Monthly Archives of: December 2012

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Chico y Rita

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So good. Love. Life. Loss. Gain. Revolucion. Dizzy Gillespie. Sex. Shoe-throwing. All in cartoon form!

It’s like Disney for people whole like to listen to NPR and say offhandedly, “You know, I was recently watching a cartoon about the jazz movements in pre and post-revolution Cuba” and make everyone roll their eyes.  The only people worse than people who absolutely cannot stop talking about the artistic integrity of this film and how amazing it was are those people who listen to Buena Vista Social Club and who can even tell you their favorite song (Dos gardenias per te .) Those people who would call the movie visually stunning and full of heart.

God, I hate  those people.

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Our religion is really just our parents

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haha

 

Last Sunday, I found out that I had passed both of my classes this semester, and even gotten an A in one of them. The feeling of exultation, of luxury, of not having to do anything except eat and work on my novel until January 20th was amazing.

“Let’s celebrate,” Mr. B said. “What do you want to do?”

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High-class Vegas Friday Links

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Some lucky dude from GQ goes undercover at Vegas’s biggest nightclub to find out what makes it tick.

An academic paper that says “ Couples where wife earns more than the husband are less satis ed with their marriage and are more likely to divorce.”

My brother Carl, a crate-digger and amateur ethnomusicologist of sorts, hosts a radio program on WRIR, an indie radio station in Richmond, VA. The latest episode of his show is available here for download, and includes a batch of rare, wonderful Yiddish popular music from the ’40s and ’50s on 78 RPM vinyl”

Ian Frazier writes about why travelers can’t exaggerate anymore.

“Going through dating profiles is like reading the same book over and over again. Everyone is happy and loves to laugh. Everyone likes beer and coffee and rain.”

This post  from a fellow analyst was very relevant to me.

A man asks strangers on the streets of NY about their holiday wishes.

How to party at the State Department

“Preparing for my job interview”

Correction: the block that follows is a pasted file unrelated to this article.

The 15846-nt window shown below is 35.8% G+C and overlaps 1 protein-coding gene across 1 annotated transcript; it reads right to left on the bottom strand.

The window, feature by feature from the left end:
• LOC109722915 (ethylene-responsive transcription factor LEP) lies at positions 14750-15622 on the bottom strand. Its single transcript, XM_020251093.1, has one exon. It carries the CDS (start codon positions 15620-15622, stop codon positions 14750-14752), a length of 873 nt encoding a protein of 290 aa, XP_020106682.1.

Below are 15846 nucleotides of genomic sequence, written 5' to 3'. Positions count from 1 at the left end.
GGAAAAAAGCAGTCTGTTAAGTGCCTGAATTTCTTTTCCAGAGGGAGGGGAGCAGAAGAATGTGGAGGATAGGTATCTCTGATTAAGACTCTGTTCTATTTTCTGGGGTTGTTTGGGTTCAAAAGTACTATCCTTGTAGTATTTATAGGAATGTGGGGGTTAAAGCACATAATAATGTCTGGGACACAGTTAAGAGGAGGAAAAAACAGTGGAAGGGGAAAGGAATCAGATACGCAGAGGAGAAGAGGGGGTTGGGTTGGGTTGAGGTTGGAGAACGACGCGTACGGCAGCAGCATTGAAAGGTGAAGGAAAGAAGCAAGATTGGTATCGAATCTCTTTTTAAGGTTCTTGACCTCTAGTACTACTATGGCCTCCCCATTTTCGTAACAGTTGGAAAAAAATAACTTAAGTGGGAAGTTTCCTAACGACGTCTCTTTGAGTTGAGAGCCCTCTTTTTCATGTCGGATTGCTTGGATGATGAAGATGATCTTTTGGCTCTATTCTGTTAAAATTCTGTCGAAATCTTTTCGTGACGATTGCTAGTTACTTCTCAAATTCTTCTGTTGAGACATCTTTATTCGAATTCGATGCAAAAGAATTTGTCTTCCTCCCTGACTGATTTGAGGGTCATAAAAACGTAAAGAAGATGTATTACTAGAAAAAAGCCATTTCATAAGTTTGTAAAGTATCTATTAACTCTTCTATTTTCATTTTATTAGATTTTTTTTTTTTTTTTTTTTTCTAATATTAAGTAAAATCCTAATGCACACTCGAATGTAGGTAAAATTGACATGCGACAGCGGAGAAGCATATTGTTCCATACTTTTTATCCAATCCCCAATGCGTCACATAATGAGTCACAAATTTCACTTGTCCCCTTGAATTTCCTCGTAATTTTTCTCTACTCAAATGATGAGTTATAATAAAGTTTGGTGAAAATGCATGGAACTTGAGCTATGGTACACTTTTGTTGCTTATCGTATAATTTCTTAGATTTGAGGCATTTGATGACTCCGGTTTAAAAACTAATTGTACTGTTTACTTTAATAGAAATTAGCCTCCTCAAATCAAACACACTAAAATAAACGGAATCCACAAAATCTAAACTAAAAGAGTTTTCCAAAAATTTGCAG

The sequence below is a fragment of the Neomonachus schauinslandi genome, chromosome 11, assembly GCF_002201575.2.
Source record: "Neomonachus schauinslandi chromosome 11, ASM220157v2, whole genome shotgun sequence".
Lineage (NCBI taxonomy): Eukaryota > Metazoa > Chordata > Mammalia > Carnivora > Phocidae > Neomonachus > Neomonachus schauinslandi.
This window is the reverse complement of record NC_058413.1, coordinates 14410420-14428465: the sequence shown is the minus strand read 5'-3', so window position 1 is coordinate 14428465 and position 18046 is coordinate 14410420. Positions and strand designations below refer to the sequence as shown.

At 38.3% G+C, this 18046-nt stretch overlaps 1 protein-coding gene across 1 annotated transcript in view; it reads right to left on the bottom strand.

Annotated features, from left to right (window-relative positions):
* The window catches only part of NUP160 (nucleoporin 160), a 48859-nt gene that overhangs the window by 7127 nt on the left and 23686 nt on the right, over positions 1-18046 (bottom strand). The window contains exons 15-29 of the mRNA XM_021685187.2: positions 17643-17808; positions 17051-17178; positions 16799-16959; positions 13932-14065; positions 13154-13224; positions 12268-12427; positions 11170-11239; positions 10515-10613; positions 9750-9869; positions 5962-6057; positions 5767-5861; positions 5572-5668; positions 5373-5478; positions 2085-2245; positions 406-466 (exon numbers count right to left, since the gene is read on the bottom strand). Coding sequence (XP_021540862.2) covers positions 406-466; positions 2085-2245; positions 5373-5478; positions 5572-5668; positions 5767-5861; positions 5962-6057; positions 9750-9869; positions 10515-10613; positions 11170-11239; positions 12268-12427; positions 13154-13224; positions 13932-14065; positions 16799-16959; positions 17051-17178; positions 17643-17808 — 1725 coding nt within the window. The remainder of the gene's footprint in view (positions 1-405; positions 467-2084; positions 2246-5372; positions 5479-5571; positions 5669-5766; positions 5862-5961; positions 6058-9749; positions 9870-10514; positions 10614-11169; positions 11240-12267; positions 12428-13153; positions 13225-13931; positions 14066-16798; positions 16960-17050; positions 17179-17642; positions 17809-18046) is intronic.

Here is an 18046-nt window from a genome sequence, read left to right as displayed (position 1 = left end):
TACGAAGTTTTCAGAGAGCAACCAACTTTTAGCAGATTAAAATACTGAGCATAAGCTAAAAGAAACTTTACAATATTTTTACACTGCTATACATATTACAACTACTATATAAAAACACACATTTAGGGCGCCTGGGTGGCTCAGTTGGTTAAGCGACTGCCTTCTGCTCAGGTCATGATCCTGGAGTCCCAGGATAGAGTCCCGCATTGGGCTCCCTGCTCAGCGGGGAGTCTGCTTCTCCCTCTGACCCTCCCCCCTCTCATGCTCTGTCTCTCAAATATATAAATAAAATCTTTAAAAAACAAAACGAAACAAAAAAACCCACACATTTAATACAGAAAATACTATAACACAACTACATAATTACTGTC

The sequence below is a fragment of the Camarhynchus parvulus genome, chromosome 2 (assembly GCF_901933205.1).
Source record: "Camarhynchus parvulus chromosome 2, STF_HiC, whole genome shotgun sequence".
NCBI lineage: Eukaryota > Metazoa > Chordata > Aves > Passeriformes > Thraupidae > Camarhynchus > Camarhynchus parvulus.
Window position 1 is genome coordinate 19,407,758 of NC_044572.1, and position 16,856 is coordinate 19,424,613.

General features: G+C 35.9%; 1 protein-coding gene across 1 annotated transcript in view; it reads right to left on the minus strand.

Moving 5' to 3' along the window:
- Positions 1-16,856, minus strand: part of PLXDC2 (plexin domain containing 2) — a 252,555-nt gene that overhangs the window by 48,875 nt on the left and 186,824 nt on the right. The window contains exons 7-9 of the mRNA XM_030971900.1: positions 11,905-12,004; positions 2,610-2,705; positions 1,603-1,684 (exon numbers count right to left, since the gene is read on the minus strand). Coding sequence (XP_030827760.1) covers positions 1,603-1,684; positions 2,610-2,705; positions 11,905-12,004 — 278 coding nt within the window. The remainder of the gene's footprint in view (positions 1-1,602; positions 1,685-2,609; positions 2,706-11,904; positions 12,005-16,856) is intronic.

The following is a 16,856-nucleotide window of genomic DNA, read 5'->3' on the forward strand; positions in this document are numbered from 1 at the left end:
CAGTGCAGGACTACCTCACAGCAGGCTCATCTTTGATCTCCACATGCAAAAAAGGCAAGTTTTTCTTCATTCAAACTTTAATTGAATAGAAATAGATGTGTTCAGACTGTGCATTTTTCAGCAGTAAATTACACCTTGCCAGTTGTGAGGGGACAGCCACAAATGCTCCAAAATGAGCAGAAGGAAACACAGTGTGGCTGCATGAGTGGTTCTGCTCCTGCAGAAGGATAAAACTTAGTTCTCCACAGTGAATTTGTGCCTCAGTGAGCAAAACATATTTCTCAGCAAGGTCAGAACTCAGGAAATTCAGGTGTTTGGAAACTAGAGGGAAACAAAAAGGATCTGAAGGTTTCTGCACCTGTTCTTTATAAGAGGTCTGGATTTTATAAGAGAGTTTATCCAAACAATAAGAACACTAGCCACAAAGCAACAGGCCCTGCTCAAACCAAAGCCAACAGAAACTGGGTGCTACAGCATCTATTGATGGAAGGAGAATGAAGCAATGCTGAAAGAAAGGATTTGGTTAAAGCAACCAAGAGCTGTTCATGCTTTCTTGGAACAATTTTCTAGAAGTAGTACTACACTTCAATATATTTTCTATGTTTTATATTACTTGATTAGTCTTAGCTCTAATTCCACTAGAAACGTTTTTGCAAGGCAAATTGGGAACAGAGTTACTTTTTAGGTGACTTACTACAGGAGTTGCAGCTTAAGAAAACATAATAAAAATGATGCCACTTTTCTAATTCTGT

Cute painting called “Impressionists”

 

 

 

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Nassim Taleb

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From the Telegraph

Still my favorite philosopher/economist/misanthrope. Still agree with him on nearly everything.

Antifragile resembles a self-help book, though it is difficult to imagine any other self-help book as intemperate and cranky. The author is a tireless self-aggrandiser, boasting of his gargantuan reading habits; of being a weightlifter, ready to physically slap down detractors; and a gourmand, recommending fine wines and camomile tea to ease a troubled mind.

Here are some excerpts from press about him+ Antifragile:

Actually, Antifragile feels like a compendium of people and things Taleb doesn’t like. He is, for instance, annoyed by editors who “overedit,” when what they should really do is hunt for typos; unctuous, fawning travel assistants; “bourgeois bohemian bonus earners”; meetings of any kind; appointments of any kind; doctors; Paul Krugman; Thomas Friedman; nerds; bureaucrats; air conditioning; television; soccer moms; smooth surfaces; Harvard Business School; business schools in general; bankers at the Federal Reserve; bankers in general; economists; sissies; fakes; “bureaucrato-journalistic” talk; Robert Rubin; Google News; marketing; neckties; “the inexorable disloyalty of Mother Nature”; regular shoes.

And:

A reader could easily run out of adjectives to describe Nassim Nicholas Taleb’s new book “Antifragile: Things That Gain From Disorder.” The first ones that come to mind are: maddening, bold, repetitious, judgmental, intemperate, erudite, reductive, shrewd, self-indulgent, self-congratulatory, provocative, pompous, penetrating, perspicacious and pretentious.

And:

He also comes across as a helluva personality: irascible, finicky, vain, prone to fits of pique at those who mischaracterize his ideas (uh-oh, better watch out), disdainful of journalists (double uh-oh), a weightlifter, too (this is your third and final warning).

On the other hand, he has habits I admire: He told the New Scientist he only goes to doctors if he’s really sick, he takes a dose of local water (a drop, no more) when visiting India (good for the immune system) and apparently he’s never been in debt

And:

You’re critical of various groups who claim to be able to predict and manage the future – which, in your opinion, has done the most damage? The most damaging group are economists; probably the most damaging individual is [former chairman of the US Federal Reserve] Alan Greenspan, and maybe also [current Fed chairman] Ben Bernanke and [US treasury secretary] Timothy Geithner. The reason I’m against the top-down state isn’t so much theoretical, but because of what I call having skin in the game – bureaucrats have no personal stake in their decisions. I don’t tell you what I predict; I tell you what’s in my portfolio. So economics-wise, I don’t want people to tell me what to do; I want to know what they’re doing.

And:

“Exactly!” says Taleb. Once you get over the idea that you’re reading some sort of popular economics book and realise that it’s basically Nassim Taleb’s Rules for Life, it’s actually rather enjoyable. Highly eccentric, it’s true, but very readable and something like a chivalric code d’honneur for the 21st century. Modern life is akin to a chronic stress injury, he says. And the way to combat it is to embrace randomness in all its forms: live true to your principles, don’t sell your soul and watch out for the carbohydrates